Dr. Scott Smith and his colleague Dr. Sara Zwart lead NASA’s Nutritional Biochemistry Lab at Johnson Space Center. The research discussed above was published in the Journal of Bone and Mineral Research (Volume 25, pages 1,049-57, 2010). In addition to ground-research studies, they lead two space station experiments: Nutritional Status Assessment and Pro K, which investigate the roles of animal protein and potassium in mitigating bone loss. In today’s blog Dr. Smith shares his thoughts and experiences as a scientist with the readers of A Lab Aloft.

A Teacher’s View of the International Space Station

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This week, comments from guest blogger Susan Mayo with observations about the value of the International Space Station in inspiring students.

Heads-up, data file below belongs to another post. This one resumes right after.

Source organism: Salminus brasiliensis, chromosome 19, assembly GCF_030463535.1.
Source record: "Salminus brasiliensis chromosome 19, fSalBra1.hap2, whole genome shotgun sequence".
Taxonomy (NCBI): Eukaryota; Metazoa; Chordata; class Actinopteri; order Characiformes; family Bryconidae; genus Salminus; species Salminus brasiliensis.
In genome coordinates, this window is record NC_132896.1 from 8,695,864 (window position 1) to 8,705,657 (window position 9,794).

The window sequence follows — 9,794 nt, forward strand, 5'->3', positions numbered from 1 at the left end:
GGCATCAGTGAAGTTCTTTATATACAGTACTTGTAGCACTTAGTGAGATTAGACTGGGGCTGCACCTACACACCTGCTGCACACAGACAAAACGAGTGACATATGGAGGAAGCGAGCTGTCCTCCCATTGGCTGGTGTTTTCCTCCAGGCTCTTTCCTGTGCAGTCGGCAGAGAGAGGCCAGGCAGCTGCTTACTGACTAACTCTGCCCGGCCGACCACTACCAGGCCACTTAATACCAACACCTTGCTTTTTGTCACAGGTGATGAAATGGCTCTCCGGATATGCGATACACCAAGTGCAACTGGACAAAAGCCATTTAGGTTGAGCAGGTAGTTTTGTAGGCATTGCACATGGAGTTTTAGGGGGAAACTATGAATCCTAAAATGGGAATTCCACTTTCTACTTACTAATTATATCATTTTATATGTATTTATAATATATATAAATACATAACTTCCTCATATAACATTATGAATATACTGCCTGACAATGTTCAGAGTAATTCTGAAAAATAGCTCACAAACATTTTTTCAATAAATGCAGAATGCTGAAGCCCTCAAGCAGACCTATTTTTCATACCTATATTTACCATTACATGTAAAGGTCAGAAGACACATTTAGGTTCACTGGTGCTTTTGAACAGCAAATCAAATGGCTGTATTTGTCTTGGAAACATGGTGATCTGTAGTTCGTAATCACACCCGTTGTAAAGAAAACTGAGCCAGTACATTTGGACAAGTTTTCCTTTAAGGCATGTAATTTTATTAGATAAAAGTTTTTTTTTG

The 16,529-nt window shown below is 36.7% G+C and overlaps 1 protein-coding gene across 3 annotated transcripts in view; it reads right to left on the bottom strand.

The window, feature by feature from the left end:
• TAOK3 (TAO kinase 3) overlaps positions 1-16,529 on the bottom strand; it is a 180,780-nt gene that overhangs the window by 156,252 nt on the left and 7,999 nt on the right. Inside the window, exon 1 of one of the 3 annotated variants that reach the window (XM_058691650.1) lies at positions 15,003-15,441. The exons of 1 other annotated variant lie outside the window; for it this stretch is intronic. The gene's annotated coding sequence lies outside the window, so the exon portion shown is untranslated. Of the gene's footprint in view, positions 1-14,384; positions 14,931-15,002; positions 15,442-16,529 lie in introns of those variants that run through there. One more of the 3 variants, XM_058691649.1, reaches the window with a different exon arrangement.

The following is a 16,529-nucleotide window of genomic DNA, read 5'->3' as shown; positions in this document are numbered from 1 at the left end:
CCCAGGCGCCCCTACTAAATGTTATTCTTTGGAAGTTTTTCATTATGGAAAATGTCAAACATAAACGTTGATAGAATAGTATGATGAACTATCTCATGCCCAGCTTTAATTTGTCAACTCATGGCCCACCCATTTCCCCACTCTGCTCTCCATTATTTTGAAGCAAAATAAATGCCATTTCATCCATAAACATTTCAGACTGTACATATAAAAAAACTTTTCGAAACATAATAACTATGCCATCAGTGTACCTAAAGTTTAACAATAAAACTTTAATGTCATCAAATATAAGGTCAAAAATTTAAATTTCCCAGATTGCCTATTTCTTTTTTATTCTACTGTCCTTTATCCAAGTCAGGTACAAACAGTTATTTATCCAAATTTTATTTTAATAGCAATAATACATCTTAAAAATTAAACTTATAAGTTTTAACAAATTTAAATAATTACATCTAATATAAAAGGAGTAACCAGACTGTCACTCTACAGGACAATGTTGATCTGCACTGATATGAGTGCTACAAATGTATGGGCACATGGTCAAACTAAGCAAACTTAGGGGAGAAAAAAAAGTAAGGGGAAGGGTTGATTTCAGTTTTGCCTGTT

As a former high school chemistry and physics teacher, I am pleasantly surprised by the focus on education linked to research in space. For example, I was just at the American Society for Gravitational and Space Biology (ASGSB) annual meeting in Washington, D.C. This gathering included a hands-on workshop and panel geared towards education and I was inspired by the positive, exciting, next-generation focus of this group of professionals. The ASGSB meeting is the first conference I have been to in a long time where they planned to build partnerships with classroom teachers, rather than trying to “fix” them as educators. This, in turn, better enables those teachers to share their knowledge and enthusiasm with their students.